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State Attorney’s Office drops all charges against Cape man

By Staff | Jun 28, 2013

The State Attorney’s Office recently dropped all charges filed against a Cape Coral man.

Ariel Insua, 41, of 142 S.E. 11th Terrace, was accused in February of forcing himself on two girls and asking for sexual acts, as well as exposing himself more than once. He was arrested by the Cape police and booked on eight charges. The state officially filed charges on five of the counts, dropping the rest.

On June 5, prosecutors dropped the remaining charges against Insua.

He faced one count each of battery touch or strike domestic violence, battery touch or strike, indecent exposure in public, sex offense unnatural and lascivious act, and disturbing peace breach of the peace.

“Neither victim showed up to court the day of the trial, and we needed the victims to be able to move forward,” Samantha Syoen, spokeswoman for the State Attorney’s Office, said.

She explained that one victim stopped participating almost immediately, would not return calls and could not be found, and that the second victim’s story changed and was different than the first victim’s.

“With all of that, we could not go forward with the case,” Syoen said.

Assistant state attorney Natalie Rammuni handled the case.

Attorney Miguel Fernandez III represented Insua.

“I think the problem with these cases are they turn out to be tragic when the cases turn out not to be what we think they are,” he said Thursday. “Not only does it hurt the people involved in this case, but it hurts other cases out there – this is the problem with false allegations being brought forward.”

According to Fernandez, one victim had been thrown out of Insua’s residence in December, and the other victim was in the process of being kicked out when the allegations were raised. One girl had a “history” of behavioral issues, included stealing, and the other had been prosecuted for grand theft.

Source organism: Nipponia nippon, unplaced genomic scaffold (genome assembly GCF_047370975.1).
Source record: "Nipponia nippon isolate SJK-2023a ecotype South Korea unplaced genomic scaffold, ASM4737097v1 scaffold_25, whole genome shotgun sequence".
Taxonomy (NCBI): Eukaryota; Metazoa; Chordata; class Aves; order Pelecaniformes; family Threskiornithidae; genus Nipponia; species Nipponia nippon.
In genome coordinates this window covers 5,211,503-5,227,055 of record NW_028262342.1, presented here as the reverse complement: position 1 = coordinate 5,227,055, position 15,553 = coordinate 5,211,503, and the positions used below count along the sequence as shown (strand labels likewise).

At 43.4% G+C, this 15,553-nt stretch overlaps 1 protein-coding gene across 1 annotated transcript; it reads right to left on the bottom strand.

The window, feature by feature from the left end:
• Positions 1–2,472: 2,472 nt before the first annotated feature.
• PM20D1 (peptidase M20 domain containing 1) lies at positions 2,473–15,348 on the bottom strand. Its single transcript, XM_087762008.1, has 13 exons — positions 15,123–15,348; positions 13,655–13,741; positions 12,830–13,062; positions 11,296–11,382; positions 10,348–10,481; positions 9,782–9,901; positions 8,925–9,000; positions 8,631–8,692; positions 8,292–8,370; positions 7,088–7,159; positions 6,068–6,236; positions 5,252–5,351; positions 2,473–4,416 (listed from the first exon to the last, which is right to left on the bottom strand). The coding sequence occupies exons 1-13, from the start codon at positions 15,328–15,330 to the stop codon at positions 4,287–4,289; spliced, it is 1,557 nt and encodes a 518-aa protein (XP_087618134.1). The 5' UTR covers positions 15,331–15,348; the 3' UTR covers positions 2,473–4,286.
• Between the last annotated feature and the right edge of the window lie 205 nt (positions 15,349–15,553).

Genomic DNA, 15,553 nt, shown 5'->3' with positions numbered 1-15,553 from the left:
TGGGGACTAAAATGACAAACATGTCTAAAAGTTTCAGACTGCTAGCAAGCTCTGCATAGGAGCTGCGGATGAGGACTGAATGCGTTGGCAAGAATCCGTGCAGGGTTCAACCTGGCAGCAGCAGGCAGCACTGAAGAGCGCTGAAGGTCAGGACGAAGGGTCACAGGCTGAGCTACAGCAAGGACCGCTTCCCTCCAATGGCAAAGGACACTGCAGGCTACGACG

“Their credibility was very much in doubt in the beginning,” he said.

“The process was manipulated by these two teenage girls,” Fernandez added. “The police did nothing to verify that the information that was coming out of their mouth was legitimate, was credible.”

For example, the mother of one of the victims was not asked to provide a statement.

“If you’re going to do an investigation, the investigation should be complete,” he said, noting that the allegations against his client were serious and required a full and fair initial investigation by police.

“I just don’t think that in this case that was done,” Fernandez said.

He explained that his client was forced to live outside of the home for more than a month until the judge resolved a no contact order. Cooperation on the part of the Cape police in confirming that the victims were no longer living in the home, so his client could return, was also not easily provided.

“The Cape Coral police didn’t really want to cooperate all that much,” Fernandez said. “There was a delay of due process in getting him (Insua) back into the home.”

As for his client, Fernandez said he and his family are trying to move forward.

“I think he’s relieved that this whole ordeal is behind him,” he said.

“I think it’s very tragic for the family,” Fernandez added.

According to police reports, one victim reportedly stated in February that Insua had tried to grope her and another girl in a sexual manner in November, despite being told to stop. Insua reportedly continued to “harass the girls and touch them against their will.” He also asked one teen to perform a sexual act.

The victims also reportedly claimed that he kissed them by force and exposed himself to them.